Updated May 27 at 7:27pm

Oceanfront property becomes developer’s nightmare

By Patrick Anderson
PBN Staff Writer

Robert Lamoureux built a towering house overlooking the ocean at Point Judith three years ago and began an ordeal that many developers would consider their worst nightmare. More

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FOCUS: LAW REVIEW

Oceanfront property becomes developer’s nightmare

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Robert Lamoureux built a towering house overlooking the ocean at Point Judith three years ago and began an ordeal that many developers would consider their worst nightmare.

When an out-of state buyer surveyed the Narragansett house, he found Lamoureaux had built the 2,400-square-foot contemporary entirely on property belonging to Rose Nulman Park.

Not just any private park, Rose Nulman is one of the most popular destinations in Rhode Island, and its late founder willed the land for permanent public recreational use.

The $1.8 million sale was quickly abandoned and in 2011 Lamoureaux began an effort to rescue the house that should ultimately reach its conclusion by next spring.

In March, Lamoureux appealed to the R.I. Supreme Court a Superior Court order to tear the building down. Arguments in the case are scheduled before the end of this year.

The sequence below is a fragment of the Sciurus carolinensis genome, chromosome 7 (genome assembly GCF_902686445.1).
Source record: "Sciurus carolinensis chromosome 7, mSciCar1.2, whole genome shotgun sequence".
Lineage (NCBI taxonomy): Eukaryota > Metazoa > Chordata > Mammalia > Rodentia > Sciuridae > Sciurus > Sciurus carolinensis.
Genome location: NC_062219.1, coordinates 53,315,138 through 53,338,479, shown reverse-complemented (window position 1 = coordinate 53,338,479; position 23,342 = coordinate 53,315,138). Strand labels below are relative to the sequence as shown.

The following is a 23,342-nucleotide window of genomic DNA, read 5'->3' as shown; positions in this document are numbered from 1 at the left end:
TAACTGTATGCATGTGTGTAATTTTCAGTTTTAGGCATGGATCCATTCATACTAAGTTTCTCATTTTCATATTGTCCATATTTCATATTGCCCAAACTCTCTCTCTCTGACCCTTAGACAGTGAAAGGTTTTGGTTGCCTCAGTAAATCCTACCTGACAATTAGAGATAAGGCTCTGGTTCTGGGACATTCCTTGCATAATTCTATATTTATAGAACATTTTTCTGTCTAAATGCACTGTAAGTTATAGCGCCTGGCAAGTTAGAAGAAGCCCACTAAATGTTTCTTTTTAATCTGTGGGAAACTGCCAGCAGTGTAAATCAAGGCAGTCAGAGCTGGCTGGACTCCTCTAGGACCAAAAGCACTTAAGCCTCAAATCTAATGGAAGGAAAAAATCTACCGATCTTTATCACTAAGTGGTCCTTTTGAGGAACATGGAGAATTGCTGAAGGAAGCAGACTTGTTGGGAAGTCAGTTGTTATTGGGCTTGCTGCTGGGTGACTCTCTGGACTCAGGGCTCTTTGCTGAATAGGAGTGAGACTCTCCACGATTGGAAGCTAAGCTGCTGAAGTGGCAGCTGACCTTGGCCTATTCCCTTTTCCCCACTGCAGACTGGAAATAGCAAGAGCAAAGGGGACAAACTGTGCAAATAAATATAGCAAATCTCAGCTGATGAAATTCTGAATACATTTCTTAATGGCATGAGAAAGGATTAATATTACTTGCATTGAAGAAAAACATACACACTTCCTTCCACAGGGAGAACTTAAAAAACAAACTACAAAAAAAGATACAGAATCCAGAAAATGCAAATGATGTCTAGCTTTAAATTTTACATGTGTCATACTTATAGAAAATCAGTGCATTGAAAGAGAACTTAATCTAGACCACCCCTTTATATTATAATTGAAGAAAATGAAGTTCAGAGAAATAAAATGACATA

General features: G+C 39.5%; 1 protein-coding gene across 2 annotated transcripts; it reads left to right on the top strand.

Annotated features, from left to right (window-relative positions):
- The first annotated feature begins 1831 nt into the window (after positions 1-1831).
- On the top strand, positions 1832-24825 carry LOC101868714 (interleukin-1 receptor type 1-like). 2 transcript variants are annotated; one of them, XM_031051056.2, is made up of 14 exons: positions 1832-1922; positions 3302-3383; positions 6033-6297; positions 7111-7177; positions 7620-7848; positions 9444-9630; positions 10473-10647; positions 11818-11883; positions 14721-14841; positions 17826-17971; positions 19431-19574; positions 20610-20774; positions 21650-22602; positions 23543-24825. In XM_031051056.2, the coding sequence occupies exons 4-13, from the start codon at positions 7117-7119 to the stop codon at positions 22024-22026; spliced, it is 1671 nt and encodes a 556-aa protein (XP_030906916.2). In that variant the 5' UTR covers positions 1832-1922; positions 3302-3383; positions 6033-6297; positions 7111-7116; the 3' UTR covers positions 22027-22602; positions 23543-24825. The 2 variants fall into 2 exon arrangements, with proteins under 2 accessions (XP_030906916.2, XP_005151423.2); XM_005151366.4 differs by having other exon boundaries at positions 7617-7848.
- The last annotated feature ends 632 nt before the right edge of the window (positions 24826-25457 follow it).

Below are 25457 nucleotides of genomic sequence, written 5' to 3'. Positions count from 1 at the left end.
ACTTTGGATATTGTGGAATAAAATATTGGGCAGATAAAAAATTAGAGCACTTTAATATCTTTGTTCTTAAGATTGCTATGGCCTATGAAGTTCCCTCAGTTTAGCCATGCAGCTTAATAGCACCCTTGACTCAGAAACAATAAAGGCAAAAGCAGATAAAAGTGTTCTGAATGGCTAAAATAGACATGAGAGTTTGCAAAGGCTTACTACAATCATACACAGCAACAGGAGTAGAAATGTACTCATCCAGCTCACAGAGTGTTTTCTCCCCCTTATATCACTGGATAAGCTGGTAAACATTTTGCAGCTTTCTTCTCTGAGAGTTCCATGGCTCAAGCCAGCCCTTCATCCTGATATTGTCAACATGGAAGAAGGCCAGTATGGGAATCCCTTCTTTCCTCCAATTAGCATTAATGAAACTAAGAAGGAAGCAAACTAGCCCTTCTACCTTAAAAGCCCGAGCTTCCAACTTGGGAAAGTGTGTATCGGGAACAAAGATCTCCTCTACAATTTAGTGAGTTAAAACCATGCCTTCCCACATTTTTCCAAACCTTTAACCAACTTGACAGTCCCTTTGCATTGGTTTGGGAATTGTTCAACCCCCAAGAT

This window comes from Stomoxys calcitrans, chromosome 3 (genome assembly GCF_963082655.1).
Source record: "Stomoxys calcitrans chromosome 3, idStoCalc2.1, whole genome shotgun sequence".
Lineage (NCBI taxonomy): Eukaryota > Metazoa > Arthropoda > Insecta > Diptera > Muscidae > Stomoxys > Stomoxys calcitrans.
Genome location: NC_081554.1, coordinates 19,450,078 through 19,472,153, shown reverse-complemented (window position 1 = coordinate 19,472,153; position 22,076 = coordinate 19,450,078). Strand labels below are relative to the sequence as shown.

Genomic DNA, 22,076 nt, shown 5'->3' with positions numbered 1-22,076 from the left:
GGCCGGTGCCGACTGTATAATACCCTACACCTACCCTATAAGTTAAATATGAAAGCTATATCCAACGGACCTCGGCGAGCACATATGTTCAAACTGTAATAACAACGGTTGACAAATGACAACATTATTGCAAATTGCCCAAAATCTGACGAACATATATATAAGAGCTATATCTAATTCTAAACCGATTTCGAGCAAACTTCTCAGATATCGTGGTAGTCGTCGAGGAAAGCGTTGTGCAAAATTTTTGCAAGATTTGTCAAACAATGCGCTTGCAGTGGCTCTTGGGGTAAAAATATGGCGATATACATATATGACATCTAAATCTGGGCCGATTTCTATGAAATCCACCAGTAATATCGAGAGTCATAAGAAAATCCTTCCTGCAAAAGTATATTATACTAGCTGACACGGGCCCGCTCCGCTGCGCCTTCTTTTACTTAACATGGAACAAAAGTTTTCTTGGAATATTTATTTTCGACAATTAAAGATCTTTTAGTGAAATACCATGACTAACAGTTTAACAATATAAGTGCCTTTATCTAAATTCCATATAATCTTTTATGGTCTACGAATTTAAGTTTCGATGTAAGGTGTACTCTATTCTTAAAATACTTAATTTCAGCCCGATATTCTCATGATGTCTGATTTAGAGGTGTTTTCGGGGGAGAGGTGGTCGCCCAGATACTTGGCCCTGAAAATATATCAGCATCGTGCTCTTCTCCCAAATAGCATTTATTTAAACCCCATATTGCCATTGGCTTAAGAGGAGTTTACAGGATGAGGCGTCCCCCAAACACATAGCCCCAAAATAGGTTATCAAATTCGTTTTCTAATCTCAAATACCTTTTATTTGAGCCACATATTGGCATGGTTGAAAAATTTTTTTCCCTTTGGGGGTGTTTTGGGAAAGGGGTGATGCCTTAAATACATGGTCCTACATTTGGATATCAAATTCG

While he doesn’t dispute that his property is not where he thought it was, Lamoureux argues in his appeal that tearing down the house is a drastic remedy that will cause far more harm to him than keeping it there would for the park.

“Our argument is the law should recognize certain extraordinary circumstances where harm to one party is inordinate compared to the other and a suitable alternative remedy exists,” said James Kelleher, a lawyer with Revens, Revens & St. Pierre in Warwick who is representing Lamoureaux.

The remedy Lamoureux’s team would like to see is some form of land swap with Nulman Park.

The house, built on speculation and currently vacant, sits on an overgrown part of the park rarely used by visitors.

To avoid tearing it down or having to move it, Lamoureaux is willing to exchange the land the house sits on for some of his waterfront acreage, Kelleher said.

“Because Mr. Lamoureux’s parcel has a couple hundred feet of waterfront, that certainly is something that could be transferred to the [Rose Nulman] trust for additional access for surfers and more of the intended purpose,” Kelleher said. “One of the things we continue to argue is the section that was taken mistakenly was not a section in use. It was covered in scrub and was not utilized for any purpose. The portion subject to potential transfer would be completely useful.”

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